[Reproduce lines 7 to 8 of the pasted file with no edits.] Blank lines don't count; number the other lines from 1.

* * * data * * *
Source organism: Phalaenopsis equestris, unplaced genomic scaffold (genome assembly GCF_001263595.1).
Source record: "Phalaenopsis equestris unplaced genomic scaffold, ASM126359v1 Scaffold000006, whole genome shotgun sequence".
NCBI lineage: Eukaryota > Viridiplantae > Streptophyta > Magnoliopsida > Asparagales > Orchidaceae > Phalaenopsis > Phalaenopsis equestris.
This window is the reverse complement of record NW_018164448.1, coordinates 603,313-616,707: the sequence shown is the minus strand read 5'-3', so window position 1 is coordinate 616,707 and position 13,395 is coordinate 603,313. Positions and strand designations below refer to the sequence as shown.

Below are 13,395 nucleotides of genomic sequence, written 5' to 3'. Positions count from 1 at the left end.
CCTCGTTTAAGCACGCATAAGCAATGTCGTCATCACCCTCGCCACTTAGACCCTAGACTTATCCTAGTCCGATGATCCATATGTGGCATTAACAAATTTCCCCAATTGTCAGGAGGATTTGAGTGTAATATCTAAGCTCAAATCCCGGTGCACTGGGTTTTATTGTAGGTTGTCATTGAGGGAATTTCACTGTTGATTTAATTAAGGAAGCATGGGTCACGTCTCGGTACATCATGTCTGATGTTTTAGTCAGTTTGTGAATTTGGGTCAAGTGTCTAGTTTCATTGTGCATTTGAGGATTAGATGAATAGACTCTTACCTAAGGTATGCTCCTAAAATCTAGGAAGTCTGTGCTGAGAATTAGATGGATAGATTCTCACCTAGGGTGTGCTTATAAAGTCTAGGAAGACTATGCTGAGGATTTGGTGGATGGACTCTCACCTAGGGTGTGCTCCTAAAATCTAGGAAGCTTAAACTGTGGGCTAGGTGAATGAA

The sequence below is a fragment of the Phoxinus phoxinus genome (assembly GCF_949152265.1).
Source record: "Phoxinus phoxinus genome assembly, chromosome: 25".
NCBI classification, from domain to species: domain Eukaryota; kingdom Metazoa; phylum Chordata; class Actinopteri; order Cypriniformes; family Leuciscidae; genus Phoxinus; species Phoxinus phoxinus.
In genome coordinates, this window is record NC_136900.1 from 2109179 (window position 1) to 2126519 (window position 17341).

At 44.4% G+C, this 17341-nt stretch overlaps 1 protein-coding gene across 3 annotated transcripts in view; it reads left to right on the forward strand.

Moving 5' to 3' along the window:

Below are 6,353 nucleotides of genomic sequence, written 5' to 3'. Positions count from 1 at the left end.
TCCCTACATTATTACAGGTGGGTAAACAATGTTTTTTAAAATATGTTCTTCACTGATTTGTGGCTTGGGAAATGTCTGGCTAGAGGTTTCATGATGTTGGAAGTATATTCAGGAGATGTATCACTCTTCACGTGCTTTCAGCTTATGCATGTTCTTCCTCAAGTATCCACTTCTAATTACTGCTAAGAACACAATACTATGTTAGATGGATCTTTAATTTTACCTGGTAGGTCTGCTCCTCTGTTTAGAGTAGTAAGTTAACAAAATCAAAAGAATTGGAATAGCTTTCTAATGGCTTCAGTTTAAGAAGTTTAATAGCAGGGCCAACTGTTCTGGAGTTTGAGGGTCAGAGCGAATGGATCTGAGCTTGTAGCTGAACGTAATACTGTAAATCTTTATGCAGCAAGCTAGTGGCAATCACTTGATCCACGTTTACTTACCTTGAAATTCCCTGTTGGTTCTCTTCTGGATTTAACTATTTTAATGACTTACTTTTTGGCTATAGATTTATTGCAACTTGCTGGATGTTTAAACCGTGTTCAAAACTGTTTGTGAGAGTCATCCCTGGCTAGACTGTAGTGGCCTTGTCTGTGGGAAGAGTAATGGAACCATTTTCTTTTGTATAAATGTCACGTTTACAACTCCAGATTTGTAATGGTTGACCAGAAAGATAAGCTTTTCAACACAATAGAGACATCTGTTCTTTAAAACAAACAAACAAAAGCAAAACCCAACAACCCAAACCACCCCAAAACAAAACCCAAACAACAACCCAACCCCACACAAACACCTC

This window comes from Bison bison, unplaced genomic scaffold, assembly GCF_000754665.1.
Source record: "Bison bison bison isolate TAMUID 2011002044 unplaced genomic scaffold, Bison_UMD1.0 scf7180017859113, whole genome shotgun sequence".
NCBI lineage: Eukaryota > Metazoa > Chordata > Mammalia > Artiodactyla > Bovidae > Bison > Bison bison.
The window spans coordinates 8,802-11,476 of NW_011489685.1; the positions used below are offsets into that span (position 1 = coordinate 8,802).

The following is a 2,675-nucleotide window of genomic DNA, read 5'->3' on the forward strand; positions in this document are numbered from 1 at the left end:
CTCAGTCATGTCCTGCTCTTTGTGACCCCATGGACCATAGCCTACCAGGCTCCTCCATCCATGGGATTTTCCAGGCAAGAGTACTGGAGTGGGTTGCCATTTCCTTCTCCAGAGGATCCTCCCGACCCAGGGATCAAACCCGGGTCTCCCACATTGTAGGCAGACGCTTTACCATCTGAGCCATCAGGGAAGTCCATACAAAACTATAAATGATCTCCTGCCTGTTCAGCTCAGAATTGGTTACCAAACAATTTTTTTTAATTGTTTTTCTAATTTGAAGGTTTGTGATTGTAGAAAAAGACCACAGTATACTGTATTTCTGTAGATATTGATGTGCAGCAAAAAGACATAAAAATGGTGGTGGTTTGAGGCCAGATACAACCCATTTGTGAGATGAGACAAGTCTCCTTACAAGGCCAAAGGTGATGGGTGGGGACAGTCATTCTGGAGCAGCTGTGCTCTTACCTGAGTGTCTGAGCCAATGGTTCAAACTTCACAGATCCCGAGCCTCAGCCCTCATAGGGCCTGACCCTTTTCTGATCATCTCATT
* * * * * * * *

The sequence below is a fragment of the Phoxinus phoxinus genome (assembly GCF_949152265.1).
Source record: "Phoxinus phoxinus genome assembly, chromosome: 25".